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behavior

The human brain remembers negative things more than positive things simply because it was hard-wired that way.  It was hard wired for survival.  In the “survival of the fittest” context, negative experience s can harm you.  Positive experiences are nice, but they are not of life and death importance.

We’ve all experienced this phenomenon in personal ways, as spouses, parents, managers even within friendships.  Trust is one of the most important ingredients (arguably the most important) in any relationship.  AS David Lee, an internationally recognized authority on organizational and managerial practices mentions in his seminars…

The ability to remember that a particular patterned snake is poisonous is a life or death issue. Remembering that a particularly patterned bird has an enjoyable song is a quality of life issue. While quality of life is important, it is not as important at a primal level as your survival. Thus, our brains notice and remember what’s wrong, bad, and dangerous more effectively than what’s right, positive, and pleasurable.”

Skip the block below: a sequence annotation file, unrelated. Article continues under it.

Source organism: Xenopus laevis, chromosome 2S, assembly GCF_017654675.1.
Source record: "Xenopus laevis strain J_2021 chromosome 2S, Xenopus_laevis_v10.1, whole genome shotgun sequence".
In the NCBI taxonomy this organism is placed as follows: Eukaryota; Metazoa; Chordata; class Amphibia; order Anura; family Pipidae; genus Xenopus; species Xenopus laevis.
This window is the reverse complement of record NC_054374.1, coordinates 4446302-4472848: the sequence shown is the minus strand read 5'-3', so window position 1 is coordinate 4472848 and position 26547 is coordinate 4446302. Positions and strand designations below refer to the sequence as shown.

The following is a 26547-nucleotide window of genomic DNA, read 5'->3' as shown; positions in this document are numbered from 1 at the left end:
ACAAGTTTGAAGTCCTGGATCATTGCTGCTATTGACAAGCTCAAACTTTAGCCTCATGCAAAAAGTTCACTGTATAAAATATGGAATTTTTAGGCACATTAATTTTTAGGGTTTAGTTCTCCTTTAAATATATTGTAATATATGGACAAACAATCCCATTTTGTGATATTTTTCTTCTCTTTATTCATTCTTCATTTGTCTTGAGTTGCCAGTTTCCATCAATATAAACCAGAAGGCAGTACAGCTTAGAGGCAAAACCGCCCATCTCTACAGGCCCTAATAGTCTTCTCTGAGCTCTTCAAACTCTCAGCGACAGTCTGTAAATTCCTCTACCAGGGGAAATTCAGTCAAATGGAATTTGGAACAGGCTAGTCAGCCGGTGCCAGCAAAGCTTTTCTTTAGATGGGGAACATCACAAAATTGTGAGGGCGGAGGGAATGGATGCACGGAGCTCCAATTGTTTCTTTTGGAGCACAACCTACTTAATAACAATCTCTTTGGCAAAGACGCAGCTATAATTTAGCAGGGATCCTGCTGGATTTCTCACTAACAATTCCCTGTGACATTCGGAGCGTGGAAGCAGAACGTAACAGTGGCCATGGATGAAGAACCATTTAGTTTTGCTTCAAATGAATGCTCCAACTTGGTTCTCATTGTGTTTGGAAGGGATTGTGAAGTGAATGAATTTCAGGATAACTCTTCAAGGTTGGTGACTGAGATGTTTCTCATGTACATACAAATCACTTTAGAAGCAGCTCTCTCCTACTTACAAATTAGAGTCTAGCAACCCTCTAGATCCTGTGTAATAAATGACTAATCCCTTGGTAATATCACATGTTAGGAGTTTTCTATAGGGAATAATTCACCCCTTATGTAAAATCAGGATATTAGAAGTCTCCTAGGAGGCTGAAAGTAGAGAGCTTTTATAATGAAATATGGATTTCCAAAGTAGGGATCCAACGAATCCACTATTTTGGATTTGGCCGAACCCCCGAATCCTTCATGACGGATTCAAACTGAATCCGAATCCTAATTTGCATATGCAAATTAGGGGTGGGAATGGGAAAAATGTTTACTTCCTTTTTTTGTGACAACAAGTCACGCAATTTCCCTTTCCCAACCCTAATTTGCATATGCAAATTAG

His list of the ten employee perceptions you can’t afford to have in your organization are:

  1. “You want us to care about you, but you don’t care about us.”
  2. “You want us to show interest in your business goals, but you keep us in the dark.”
  3. “You make it hard to do the kind of job I can feel proud of.”
  4.  “You have no clue about what it’s like for us in the trenches.”